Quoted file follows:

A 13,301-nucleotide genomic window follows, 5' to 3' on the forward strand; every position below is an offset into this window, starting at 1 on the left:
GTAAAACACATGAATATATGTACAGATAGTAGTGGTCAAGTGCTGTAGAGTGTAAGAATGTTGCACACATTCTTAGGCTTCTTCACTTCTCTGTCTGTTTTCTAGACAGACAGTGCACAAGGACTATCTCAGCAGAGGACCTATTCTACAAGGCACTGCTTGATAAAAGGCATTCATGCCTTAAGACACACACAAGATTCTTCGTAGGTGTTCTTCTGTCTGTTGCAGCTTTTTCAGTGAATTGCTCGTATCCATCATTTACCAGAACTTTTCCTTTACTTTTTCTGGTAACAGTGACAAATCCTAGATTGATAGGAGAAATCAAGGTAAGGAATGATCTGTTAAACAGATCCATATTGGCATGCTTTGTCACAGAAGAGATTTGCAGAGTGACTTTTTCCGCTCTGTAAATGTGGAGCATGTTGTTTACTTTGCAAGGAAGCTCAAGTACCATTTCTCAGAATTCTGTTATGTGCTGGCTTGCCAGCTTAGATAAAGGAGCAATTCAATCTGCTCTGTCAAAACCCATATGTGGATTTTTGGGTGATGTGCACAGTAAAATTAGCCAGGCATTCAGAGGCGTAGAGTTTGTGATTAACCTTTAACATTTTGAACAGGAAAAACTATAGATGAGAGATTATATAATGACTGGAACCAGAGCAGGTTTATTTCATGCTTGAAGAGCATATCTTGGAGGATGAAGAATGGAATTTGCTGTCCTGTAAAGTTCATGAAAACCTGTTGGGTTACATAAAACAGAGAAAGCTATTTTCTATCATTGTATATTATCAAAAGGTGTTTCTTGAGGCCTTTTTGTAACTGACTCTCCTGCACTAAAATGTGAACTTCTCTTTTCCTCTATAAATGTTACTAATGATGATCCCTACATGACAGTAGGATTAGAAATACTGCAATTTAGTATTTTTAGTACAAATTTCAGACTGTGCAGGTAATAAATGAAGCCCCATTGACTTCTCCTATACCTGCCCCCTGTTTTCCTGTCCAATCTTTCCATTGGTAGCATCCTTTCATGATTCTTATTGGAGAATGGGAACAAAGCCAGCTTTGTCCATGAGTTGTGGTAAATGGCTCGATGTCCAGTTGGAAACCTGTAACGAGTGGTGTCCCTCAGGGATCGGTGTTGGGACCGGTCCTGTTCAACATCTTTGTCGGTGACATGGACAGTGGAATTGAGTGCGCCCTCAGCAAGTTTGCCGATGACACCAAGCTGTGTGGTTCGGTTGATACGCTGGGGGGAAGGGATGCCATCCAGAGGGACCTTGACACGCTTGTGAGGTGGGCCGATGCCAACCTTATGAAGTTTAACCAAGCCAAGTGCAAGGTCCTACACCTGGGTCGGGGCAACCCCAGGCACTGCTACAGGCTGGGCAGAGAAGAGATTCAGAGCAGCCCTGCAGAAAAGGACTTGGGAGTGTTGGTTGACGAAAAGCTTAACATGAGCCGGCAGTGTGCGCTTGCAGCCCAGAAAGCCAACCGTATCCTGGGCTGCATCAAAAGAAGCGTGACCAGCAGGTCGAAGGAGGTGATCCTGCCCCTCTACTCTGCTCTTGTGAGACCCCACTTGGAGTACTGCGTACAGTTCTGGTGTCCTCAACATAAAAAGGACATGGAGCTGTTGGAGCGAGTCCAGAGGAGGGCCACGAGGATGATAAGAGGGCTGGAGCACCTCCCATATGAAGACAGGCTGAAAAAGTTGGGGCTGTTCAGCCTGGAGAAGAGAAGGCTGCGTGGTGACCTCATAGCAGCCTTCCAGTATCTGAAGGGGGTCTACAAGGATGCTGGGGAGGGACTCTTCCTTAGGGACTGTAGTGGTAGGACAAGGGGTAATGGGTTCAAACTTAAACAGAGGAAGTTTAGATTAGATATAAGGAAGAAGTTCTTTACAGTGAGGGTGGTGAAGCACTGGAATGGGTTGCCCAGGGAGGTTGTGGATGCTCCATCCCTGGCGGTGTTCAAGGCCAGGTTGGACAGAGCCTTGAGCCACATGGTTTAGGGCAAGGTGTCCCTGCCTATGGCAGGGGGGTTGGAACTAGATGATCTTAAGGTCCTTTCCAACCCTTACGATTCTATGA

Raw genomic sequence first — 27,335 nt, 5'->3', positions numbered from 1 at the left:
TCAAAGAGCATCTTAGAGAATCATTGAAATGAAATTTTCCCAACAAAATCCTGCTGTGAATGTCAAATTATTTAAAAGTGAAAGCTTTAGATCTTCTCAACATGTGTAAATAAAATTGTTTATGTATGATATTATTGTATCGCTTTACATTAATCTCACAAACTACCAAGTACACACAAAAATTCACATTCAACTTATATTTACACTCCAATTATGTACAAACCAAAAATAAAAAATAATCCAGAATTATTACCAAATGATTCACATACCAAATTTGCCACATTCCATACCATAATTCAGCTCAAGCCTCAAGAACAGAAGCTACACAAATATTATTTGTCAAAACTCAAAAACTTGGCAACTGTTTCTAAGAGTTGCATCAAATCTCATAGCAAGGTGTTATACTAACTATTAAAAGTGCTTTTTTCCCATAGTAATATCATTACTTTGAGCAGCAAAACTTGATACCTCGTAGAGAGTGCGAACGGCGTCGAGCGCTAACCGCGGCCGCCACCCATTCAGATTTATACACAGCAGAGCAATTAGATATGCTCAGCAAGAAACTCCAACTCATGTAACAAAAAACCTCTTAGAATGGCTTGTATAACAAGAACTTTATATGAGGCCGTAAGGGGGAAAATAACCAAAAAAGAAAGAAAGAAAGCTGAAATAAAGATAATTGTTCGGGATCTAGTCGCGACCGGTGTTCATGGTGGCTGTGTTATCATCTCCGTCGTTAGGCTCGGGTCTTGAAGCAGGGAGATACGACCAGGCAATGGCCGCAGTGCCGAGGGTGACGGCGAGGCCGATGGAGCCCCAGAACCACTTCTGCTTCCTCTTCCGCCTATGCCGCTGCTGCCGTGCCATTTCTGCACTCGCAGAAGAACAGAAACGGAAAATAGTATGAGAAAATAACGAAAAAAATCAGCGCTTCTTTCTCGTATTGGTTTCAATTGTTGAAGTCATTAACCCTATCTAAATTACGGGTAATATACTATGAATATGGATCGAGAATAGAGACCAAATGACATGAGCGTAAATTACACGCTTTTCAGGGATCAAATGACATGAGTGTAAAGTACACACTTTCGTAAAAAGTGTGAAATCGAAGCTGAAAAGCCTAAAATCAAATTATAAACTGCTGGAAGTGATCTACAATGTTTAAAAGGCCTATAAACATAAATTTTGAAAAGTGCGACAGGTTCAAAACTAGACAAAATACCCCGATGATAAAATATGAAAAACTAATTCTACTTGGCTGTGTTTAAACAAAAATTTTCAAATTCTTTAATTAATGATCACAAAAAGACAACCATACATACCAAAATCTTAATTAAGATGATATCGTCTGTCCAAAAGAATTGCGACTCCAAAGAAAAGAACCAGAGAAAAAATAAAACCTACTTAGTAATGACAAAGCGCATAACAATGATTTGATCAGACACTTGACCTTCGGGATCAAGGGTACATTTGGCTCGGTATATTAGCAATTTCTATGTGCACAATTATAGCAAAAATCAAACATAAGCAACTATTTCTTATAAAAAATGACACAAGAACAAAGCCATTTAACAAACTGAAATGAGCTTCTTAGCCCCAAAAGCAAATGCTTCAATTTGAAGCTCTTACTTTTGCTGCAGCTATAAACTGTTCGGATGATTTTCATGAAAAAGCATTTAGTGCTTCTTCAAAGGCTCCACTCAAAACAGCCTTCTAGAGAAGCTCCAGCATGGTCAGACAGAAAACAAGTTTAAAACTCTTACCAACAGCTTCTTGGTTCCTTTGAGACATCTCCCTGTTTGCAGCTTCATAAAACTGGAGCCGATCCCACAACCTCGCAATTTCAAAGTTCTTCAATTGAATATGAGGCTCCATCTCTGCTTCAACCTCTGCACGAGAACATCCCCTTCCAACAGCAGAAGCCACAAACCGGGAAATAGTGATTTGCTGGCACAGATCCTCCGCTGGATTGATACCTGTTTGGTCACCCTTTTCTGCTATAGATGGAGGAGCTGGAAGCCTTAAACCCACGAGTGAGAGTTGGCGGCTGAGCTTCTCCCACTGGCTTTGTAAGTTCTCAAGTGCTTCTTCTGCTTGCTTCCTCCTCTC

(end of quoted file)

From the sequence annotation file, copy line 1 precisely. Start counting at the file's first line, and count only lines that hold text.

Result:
A 13,301-nucleotide genomic window follows, 5' to 3' on the forward strand; every position below is an offset into this window, starting at 1 on the left: